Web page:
On September 3, 2019, Connecticut Governor Ned Lamont announced that he had signed an executive order strengthening Connecticut’s ongoing efforts to combat the effects of climate change and ensure that the state’s communities are as resilient as possible to rising sea levels and increasingly powerful storms.
The governor signed the order surrounded by environmental advocates, clean energy leaders, state officials, and legislators, who were joining him at a forum he co-hosted with Department of Energy and Environmental Protection (DEEP) Commissioner Katie Dykes in Hartford to receive input and discuss issues related to climate change, specifically as their administration prepares its package of legislative proposals for the 2020 session of the General Assembly, which begins in February.
“Climate change is an urgent, existential threat that must be tackled immediately, and under the leadership of this administration I am going to see to it that Connecticut remains a national leader on climate action,” Lamont said.
“While the highest levels of our federal government are refusing to accept scientific facts, we need state governments to unite and address one of the most pressing international problem of our times. The effects of climate change are impacting our air, water, health, natural resources, economic, and the quality of life of every current and future citizen of Connecticut. We have an obligation to act now,” he added.
Governor Lamont’s Executive Order No. 3 directs the following:
- Expands the responsibilities of the Governor’s Council on Climate Change (GC3):
- Created in 2015 by Governor Dannel P. Malloy’s Executive Order No. 46, the Governor’s Council on Climate Change (GC3) has been meeting for the last several years to develop strategies that will ensure the state meets its mandatory greenhouse gas reduction targets created by the 2008 Global Warming Solutions Act and the 2018 Act Concerning Climate Change Planning and Resiliency, both of which were adopted by the Connecticut General Assembly and signed into law. The council’s strategies were presented in a report that was delivered to state leaders in December 2018. (“Building a Low Carbon Future for Connecticut: Achieving a 45% GHG Reduction by 2030”)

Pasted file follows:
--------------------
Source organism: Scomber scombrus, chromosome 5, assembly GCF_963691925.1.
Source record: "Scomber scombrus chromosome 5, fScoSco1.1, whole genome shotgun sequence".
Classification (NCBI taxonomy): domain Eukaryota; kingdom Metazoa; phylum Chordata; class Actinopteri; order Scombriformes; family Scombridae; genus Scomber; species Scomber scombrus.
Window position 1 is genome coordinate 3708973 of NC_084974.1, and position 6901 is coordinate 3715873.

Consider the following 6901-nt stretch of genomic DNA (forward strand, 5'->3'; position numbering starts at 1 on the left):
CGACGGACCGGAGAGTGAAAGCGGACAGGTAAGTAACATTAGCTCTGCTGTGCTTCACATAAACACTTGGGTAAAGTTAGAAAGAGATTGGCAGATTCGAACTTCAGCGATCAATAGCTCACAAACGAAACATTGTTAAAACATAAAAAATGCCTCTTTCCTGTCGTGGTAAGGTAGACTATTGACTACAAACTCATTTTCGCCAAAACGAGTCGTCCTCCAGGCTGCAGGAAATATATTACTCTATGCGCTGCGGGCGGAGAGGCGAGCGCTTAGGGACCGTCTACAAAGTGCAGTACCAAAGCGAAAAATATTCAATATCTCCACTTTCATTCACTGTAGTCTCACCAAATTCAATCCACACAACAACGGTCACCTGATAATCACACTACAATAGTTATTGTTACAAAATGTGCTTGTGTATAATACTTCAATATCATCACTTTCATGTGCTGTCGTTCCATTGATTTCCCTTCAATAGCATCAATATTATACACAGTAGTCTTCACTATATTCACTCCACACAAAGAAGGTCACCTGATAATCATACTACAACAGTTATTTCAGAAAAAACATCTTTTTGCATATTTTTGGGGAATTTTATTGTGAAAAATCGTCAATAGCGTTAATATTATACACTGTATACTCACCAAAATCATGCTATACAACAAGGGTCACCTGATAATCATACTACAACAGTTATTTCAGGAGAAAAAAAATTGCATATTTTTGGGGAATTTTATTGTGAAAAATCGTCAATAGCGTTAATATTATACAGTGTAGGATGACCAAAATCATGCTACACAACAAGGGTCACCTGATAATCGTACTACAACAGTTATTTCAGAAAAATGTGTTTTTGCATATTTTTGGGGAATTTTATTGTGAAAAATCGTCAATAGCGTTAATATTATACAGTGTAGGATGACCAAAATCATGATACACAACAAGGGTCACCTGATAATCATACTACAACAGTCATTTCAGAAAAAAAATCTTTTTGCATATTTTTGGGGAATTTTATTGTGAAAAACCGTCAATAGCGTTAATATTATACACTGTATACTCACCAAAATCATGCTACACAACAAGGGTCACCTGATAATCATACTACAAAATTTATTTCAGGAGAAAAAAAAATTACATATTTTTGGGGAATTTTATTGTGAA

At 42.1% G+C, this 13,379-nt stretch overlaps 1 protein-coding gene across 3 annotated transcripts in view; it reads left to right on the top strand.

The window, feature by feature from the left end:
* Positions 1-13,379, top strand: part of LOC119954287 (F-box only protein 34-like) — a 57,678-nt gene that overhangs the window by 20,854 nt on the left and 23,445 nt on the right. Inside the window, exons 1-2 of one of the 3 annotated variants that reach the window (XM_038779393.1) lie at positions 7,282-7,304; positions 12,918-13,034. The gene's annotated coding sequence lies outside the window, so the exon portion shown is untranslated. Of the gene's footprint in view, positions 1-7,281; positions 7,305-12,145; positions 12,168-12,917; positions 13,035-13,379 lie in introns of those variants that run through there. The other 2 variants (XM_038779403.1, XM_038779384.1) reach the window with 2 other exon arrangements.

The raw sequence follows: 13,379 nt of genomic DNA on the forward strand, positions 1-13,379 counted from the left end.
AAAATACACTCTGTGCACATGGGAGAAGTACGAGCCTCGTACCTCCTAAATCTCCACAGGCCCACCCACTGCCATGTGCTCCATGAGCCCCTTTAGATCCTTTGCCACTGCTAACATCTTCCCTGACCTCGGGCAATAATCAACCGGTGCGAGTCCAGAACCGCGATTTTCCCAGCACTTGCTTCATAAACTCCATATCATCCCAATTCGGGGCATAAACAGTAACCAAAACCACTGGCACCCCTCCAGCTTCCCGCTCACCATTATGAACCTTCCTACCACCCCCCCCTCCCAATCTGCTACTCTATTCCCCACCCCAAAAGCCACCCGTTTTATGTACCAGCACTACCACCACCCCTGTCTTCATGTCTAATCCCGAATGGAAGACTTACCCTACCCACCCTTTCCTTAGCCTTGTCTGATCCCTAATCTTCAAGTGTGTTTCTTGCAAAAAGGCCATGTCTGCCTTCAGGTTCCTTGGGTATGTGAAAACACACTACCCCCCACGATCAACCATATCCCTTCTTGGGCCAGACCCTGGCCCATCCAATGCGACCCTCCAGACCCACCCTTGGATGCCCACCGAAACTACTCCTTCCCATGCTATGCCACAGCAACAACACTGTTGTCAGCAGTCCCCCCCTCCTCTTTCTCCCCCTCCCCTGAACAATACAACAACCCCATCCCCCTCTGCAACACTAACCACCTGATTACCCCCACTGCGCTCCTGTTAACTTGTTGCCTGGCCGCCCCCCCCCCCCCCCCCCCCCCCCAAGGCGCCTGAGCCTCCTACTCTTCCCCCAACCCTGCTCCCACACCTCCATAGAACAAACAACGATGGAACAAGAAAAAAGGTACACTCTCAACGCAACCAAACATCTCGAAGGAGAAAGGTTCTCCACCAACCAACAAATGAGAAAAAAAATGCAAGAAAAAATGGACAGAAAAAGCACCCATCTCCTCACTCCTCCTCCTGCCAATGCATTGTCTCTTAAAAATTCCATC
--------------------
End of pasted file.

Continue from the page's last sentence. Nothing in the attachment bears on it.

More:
- To see that the recommended strategies from the GC3’s December 2018 report are being implemented, Governor Lamont’s Executive Order No. 3 expands the responsibilities of the council and requires it to monitor ongoing progress in the execution of the strategies. The council will be required to provide the governor with a report on these implementation efforts by January 15, 2021 and annually thereafter.
- In addition, the council’s scope has been expanded and – working in consultation with every state agency – it will be required to develop a climate adaptation strategy that assesses and prepares the state for the impacts of climate change in areas such as infrastructure, agriculture, natural resources, and public health. This includes conducting an inventory of vulnerable assets and operations and incorporating resilience into state operations and investments. It will be required to present the governor with a revised statewide Adaptation and Resilience Plan for Connecticut by January 15, 2021.